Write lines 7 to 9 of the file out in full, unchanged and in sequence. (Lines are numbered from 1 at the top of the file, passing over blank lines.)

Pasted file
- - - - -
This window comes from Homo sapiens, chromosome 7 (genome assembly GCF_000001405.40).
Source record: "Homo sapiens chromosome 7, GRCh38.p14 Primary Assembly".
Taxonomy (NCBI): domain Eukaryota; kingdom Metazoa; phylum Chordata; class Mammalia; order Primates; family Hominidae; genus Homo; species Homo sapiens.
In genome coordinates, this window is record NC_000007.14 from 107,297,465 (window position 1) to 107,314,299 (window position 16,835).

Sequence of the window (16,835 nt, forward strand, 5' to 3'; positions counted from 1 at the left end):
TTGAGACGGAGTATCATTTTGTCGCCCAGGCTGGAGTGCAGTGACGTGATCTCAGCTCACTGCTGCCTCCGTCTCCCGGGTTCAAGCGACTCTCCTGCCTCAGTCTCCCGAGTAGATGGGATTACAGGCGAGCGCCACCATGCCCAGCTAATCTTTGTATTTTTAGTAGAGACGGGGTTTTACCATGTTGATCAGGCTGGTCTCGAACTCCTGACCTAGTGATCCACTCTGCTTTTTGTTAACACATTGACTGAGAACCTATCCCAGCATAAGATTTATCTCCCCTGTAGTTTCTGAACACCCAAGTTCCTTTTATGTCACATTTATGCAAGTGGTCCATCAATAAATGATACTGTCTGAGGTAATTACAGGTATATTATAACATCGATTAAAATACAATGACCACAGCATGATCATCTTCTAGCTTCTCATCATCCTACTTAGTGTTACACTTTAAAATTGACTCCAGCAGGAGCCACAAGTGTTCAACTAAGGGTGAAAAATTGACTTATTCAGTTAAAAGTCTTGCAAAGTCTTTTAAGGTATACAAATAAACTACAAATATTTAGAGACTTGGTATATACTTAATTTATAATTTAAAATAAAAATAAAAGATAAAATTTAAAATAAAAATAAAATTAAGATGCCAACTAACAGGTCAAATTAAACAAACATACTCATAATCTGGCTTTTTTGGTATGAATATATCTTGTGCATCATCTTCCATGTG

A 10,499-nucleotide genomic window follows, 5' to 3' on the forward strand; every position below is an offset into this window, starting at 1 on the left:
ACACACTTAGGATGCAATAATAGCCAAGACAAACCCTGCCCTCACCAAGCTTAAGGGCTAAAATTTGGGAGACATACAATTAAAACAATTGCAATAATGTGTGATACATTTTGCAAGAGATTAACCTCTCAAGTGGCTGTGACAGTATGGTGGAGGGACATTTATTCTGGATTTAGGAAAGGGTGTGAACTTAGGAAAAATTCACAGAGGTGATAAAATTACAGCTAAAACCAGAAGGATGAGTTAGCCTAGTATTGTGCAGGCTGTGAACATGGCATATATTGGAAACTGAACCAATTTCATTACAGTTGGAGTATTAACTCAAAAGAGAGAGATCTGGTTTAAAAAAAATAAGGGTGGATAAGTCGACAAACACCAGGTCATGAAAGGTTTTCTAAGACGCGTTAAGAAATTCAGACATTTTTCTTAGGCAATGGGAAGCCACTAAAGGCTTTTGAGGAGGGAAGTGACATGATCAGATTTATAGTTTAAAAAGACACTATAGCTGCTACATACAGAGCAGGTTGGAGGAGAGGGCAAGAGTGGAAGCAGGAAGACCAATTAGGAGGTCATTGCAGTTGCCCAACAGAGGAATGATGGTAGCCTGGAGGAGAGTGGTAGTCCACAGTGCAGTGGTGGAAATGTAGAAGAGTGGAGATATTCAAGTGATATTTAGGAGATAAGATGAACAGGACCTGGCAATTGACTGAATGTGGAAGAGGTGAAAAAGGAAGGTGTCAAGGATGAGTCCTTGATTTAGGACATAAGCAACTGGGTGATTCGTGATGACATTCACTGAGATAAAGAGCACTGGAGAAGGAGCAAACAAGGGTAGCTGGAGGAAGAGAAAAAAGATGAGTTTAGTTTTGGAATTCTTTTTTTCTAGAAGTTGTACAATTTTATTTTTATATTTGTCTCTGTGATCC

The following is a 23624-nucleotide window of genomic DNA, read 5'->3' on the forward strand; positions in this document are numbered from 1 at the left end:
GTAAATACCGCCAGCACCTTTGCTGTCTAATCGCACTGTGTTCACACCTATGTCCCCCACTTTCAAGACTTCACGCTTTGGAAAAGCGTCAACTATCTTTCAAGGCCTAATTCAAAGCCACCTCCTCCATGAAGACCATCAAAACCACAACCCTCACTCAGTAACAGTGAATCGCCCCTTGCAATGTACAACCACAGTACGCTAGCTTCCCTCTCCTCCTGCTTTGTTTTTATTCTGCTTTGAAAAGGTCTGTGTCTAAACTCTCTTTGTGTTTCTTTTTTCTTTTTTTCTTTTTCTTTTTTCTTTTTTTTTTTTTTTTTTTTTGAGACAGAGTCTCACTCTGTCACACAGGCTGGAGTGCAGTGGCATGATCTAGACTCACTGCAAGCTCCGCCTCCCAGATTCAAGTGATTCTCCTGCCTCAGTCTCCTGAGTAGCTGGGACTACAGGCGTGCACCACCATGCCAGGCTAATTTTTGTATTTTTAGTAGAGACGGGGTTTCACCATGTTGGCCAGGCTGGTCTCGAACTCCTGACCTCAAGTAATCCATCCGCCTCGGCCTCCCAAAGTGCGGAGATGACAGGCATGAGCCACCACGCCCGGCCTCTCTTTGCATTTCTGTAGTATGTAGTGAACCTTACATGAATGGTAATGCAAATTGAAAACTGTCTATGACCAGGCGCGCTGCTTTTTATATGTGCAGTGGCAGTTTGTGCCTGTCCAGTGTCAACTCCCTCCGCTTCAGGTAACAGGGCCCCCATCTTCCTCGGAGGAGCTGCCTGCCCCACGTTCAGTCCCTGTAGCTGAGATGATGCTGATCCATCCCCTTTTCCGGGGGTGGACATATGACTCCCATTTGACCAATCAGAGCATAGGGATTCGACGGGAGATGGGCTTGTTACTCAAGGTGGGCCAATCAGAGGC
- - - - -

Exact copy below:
A 10,499-nucleotide genomic window follows, 5' to 3' on the forward strand; every position below is an offset into this window, starting at 1 on the left:
ACACACTTAGGATGCAATAATAGCCAAGACAAACCCTGCCCTCACCAAGCTTAAGGGCTAAAATTTGGGAGACATACAATTAAAACAATTGCAATAATGTGTGATACATTTTGCAAGAGATTAACCTCTCAAGTGGCTGTGACAGTATGGTGGAGGGACATTTATTCTGGATTTAGGAAAGGGTGTGAACTTAGGAAAAATTCACAGAGGTGATAAAATTACAGCTAAAACCAGAAGGATGAGTTAGCCTAGTATTGTGCAGGCTGTGAACATGGCATATATTGGAAACTGAACCAATTTCATTACAGTTGGAGTATTAACTCAAAAGAGAGAGATCTGGTTTAAAAAAAATAAGGGTGGATAAGTCGACAAACACCAGGTCATGAAAGGTTTTCTAAGACGCGTTAAGAAATTCAGACATTTTTCTTAGGCAATGGGAAGCCACTAAAGGCTTTTGAGGAGGGAAGTGACATGATCAGATTTATAGTTTAAAAAGACACTATAGCTGCTACATACAGAGCAGGTTGGAGGAGAGGGCAAGAGTGGAAGCAGGAAGACCAATTAGGAGGTCATTGCAGTTGCCCAACAGAGGAATGATGGTAGCCTGGAGGAGAGTGGTAGTCCACAGTGCAGTGGTGGAAATGTAGAAGAGTGGAGATATTCAAGTGATATTTAGGAGATAAGATGAACAGGACCTGGCAATTGACTGAATGTGGAAGAGGTGAAAAAGGAAGGTGTCAAGGATGAGTCCTTGATTTAGGACATAAGCAACTGGGTGATTCGTGATGACATTCACTGAGATAAAGAGCACTGGAGAAGGAGCAAACAAGGGTAGCTGGAGGAAGAGAAAAAAGATGAGTTTAGTTTTGGAATTCTTTTTTTCTAGAAGTTGTACAATTTTATTTTTATATTTGTCTCTGTGATCC

The following is a 23624-nucleotide window of genomic DNA, read 5'->3' on the forward strand; positions in this document are numbered from 1 at the left end: